May 10, 2017
Yesterday the Conservative Party outlined their policy to cap energy bills, despite the idea of any form of capping being rejected by the Competition and Markets Authority (CMA) last summer.
Based on the way pre-payment meters have worked since April, it would be an "absolute" cap.
The Tories rejected the idea of a relative cap, which would limit the difference between the cheapest fixed-price deal and the more expensive Standard Variable Tariff (SVT) to a set percentage. That model was particularly controversial, as critics said suppliers would simply increase the price of fixed-rate deals, to maintain the differential with SVTs.
How would it work?
If the Conservatives win the election, the regulator Ofgem would be asked to introduce a price cap along the lines of one introduced in April to cap prices on households with pre-payment meters.
As many as 4.5 million people use prepayment meters for electricity, while 3.5 million use them for gas. Prepayment customers face higher energy bills. The CMA ordered a cap on their charges because such households do not benefit from the competition that exists for all other consumers.
Under this system, the CMA has come up with an initial maximum figure for prices in each region of the UK, usually in line with the cheapest existing pre-payment meter tariff.
That number is adjusted every six months, taking into account wholesale energy costs, inflation, environmental obligations and the cost of transporting energy around the network.
The Effects of a Potential Cap
Consumer groups are generally opposed to the idea, as it would tend to give consumers a false sense of security. In New Zealand, a price cap resulted in a loss of competition and energy prices going up before the cap.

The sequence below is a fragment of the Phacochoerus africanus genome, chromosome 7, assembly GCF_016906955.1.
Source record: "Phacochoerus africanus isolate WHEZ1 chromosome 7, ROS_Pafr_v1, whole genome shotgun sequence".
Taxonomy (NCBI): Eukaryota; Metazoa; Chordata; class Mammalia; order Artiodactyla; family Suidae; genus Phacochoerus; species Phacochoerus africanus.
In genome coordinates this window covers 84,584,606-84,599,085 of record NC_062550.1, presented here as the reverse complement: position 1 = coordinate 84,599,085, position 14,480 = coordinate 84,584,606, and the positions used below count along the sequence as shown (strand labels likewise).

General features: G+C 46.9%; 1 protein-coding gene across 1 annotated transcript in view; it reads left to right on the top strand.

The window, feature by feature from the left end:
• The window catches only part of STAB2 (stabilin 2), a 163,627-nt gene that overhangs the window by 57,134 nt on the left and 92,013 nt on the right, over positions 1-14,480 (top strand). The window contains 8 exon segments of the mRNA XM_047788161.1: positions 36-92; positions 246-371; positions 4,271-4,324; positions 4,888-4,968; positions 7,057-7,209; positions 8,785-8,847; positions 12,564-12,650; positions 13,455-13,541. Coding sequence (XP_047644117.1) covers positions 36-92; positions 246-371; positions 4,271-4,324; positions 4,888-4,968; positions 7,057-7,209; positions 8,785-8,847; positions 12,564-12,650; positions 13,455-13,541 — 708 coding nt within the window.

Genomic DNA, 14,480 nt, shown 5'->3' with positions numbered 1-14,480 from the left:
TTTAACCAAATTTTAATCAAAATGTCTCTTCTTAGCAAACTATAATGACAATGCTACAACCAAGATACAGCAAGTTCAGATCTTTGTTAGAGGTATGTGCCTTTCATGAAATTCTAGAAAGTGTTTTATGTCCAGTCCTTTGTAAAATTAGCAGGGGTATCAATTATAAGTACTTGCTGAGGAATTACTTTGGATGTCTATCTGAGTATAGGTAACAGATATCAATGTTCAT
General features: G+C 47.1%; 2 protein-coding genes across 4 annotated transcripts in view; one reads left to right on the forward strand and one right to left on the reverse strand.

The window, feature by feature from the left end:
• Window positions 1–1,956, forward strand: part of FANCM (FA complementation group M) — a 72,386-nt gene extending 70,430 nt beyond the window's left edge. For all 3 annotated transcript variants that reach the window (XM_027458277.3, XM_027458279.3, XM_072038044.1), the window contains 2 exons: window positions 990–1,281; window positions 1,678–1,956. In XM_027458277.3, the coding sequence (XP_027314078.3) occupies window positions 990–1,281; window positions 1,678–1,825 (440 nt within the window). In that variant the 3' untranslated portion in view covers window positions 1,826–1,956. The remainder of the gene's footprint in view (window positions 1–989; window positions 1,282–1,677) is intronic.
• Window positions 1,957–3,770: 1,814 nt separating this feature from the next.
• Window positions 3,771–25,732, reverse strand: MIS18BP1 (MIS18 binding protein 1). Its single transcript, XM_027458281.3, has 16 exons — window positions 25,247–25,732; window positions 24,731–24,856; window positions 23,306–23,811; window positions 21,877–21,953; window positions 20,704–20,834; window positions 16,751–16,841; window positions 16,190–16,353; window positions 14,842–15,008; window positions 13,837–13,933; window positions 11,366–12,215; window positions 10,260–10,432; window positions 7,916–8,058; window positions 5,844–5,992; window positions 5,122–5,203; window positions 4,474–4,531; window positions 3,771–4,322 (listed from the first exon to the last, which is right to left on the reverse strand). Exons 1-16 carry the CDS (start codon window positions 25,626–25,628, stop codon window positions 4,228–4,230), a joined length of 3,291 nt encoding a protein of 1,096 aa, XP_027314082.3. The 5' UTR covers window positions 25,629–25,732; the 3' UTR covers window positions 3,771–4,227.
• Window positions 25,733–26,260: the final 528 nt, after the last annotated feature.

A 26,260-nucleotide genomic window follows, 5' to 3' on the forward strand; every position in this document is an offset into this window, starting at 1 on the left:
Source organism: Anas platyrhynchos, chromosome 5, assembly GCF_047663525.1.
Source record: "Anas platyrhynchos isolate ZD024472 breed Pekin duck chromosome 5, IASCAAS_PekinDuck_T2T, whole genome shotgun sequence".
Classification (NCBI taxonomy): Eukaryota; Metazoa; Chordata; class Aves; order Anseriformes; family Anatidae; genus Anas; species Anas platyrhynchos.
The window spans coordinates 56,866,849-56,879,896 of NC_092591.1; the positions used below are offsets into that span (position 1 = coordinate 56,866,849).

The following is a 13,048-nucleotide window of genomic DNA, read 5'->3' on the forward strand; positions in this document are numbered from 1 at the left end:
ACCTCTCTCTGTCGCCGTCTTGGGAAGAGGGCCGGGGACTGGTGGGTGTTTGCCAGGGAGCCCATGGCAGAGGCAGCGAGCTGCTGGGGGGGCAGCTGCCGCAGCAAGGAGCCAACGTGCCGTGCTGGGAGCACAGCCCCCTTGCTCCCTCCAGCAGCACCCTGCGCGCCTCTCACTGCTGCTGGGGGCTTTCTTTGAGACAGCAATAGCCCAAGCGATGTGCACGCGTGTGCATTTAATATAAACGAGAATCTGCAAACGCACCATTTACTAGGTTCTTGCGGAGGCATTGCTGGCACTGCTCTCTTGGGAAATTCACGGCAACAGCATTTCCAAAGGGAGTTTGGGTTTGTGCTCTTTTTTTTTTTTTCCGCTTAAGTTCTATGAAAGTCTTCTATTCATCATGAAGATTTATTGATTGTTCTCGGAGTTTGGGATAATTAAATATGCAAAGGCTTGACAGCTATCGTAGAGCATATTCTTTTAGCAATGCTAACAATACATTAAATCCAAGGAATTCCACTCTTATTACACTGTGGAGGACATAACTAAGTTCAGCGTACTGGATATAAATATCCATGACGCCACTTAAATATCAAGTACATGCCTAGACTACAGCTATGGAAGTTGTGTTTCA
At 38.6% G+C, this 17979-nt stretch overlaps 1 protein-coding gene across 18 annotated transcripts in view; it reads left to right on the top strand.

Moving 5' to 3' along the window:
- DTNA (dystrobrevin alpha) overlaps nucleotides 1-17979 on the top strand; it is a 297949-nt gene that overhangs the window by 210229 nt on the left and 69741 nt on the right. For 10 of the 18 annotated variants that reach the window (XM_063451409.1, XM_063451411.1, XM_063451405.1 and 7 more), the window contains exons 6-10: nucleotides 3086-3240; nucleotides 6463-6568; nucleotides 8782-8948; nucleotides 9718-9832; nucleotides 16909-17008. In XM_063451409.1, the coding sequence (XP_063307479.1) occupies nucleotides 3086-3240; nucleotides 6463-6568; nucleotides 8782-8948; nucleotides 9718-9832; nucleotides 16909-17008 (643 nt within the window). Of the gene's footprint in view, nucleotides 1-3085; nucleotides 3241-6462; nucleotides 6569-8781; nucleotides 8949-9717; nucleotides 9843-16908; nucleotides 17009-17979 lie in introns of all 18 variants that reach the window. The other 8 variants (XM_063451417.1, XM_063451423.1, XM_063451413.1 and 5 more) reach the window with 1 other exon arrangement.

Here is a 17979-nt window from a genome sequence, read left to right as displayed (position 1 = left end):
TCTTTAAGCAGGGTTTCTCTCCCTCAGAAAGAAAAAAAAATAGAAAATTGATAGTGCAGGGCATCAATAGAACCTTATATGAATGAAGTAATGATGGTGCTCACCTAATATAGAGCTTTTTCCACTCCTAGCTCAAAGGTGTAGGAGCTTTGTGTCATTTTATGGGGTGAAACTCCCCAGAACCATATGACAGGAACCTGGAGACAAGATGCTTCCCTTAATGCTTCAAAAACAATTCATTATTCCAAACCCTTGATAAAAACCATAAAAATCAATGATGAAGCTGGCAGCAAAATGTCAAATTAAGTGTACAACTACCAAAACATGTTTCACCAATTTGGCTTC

Householders might think they are getting a good deal, so would make even less effort to switch suppliers. This makes the market less competitive which isn't good for consumers.
The news of this policy comes in a month where thousands of UK households will be moved on to supplier's standard tariffs this month as their fixed rate tariff is ending. Consumer group Which? found a total of 17 fixed deals from 10 suppliers expire this month, including a £396 jump for customers with SSE, £373 for Scottish Power, £358 with EDF and £236 with Npower.
The smallest increase is the £79 extra that people on another Scottish Power fixed tariff will pay when moved on to the company's standard variable tariff.
About two-thirds of people - 17 million - are on standard variable tariffs, which are what the Conservatives have pledged to cap. Although the Energy Secretary, Greg Clark, admitted that energy prices would still go up under the proposed price cap. He then caused outrage by saying he had never switched energy supplier because it was "too much hassle" despite years of the UK Government promoting how simple it is to switch energy supplier and that it is the best way to save money on your energy bills.
This is an open invitation to Greg Clark. We'd love to have you visit our head office. As Energy Secretary, you are in a position to make policies and are paid by the taxpayer to do so. You therefore should have experience of just how effortless the energy transfer process is before dismissing it to the electorate.
Switching energy supplier is a simple and straight-forward process and it's a quick way to save money on your energy bills. If you can't do it online, you can call one of our advisers and they'll compare the tariffs available to you. By offering you free and impartial advice they will help you secure the best deal for your household. Call 0800 849 7077.
Posted on May 10, 2017 at 02:26 PM